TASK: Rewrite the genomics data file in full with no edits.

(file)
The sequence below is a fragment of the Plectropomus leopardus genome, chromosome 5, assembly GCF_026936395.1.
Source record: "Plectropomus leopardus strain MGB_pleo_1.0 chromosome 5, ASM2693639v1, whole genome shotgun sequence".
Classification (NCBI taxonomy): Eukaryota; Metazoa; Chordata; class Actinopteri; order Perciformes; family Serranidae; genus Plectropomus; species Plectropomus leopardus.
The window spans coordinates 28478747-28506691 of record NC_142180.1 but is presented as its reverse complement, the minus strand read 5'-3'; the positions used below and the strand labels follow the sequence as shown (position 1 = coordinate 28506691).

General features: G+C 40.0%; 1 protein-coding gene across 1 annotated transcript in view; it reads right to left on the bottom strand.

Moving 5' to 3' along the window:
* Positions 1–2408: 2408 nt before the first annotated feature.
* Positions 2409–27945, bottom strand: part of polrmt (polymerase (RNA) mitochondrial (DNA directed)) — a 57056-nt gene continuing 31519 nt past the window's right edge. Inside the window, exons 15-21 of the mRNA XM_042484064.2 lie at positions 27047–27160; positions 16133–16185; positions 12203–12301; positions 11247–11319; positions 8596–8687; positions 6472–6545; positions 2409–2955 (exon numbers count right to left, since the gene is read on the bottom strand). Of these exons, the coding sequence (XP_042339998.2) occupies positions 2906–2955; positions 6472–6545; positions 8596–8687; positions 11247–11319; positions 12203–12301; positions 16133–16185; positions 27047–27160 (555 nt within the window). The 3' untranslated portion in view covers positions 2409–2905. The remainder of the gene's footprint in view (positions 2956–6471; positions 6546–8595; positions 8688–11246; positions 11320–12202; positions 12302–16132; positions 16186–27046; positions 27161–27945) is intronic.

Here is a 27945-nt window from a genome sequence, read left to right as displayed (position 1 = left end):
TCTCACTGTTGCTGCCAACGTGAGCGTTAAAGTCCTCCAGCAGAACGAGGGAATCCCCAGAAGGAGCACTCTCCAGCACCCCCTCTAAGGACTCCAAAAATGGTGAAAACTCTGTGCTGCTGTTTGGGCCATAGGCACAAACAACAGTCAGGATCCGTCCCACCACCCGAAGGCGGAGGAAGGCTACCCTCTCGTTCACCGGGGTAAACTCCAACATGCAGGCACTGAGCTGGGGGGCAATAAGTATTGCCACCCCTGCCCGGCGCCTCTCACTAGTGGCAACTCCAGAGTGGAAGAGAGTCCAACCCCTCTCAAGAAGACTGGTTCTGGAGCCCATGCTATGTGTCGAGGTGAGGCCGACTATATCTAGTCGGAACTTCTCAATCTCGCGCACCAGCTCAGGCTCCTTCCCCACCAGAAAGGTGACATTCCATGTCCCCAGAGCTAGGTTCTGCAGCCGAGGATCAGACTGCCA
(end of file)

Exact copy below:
The sequence below is a fragment of the Plectropomus leopardus genome, chromosome 5, assembly GCF_026936395.1.
Source record: "Plectropomus leopardus strain MGB_pleo_1.0 chromosome 5, ASM2693639v1, whole genome shotgun sequence".
Classification (NCBI taxonomy): Eukaryota; Metazoa; Chordata; class Actinopteri; order Perciformes; family Serranidae; genus Plectropomus; species Plectropomus leopardus.
The window spans coordinates 28478747-28506691 of record NC_142180.1 but is presented as its reverse complement, the minus strand read 5'-3'; the positions used below and the strand labels follow the sequence as shown (position 1 = coordinate 28506691).

General features: G+C 40.0%; 1 protein-coding gene across 1 annotated transcript in view; it reads right to left on the bottom strand.

Moving 5' to 3' along the window:
* Positions 1–2408: 2408 nt before the first annotated feature.
* Positions 2409–27945, bottom strand: part of polrmt (polymerase (RNA) mitochondrial (DNA directed)) — a 57056-nt gene continuing 31519 nt past the window's right edge. Inside the window, exons 15-21 of the mRNA XM_042484064.2 lie at positions 27047–27160; positions 16133–16185; positions 12203–12301; positions 11247–11319; positions 8596–8687; positions 6472–6545; positions 2409–2955 (exon numbers count right to left, since the gene is read on the bottom strand). Of these exons, the coding sequence (XP_042339998.2) occupies positions 2906–2955; positions 6472–6545; positions 8596–8687; positions 11247–11319; positions 12203–12301; positions 16133–16185; positions 27047–27160 (555 nt within the window). The 3' untranslated portion in view covers positions 2409–2905. The remainder of the gene's footprint in view (positions 2956–6471; positions 6546–8595; positions 8688–11246; positions 11320–12202; positions 12302–16132; positions 16186–27046; positions 27161–27945) is intronic.

Here is a 27945-nt window from a genome sequence, read left to right as displayed (position 1 = left end):
TCTCACTGTTGCTGCCAACGTGAGCGTTAAAGTCCTCCAGCAGAACGAGGGAATCCCCAGAAGGAGCACTCTCCAGCACCCCCTCTAAGGACTCCAAAAATGGTGAAAACTCTGTGCTGCTGTTTGGGCCATAGGCACAAACAACAGTCAGGATCCGTCCCACCACCCGAAGGCGGAGGAAGGCTACCCTCTCGTTCACCGGGGTAAACTCCAACATGCAGGCACTGAGCTGGGGGGCAATAAGTATTGCCACCCCTGCCCGGCGCCTCTCACTAGTGGCAACTCCAGAGTGGAAGAGAGTCCAACCCCTCTCAAGAAGACTGGTTCTGGAGCCCATGCTATGTGTCGAGGTGAGGCCGACTATATCTAGTCGGAACTTCTCAATCTCGCGCACCAGCTCAGGCTCCTTCCCCACCAGAAAGGTGACATTCCATGTCCCCAGAGCTAGGTTCTGCAGCCGAGGATCAGACTGCCA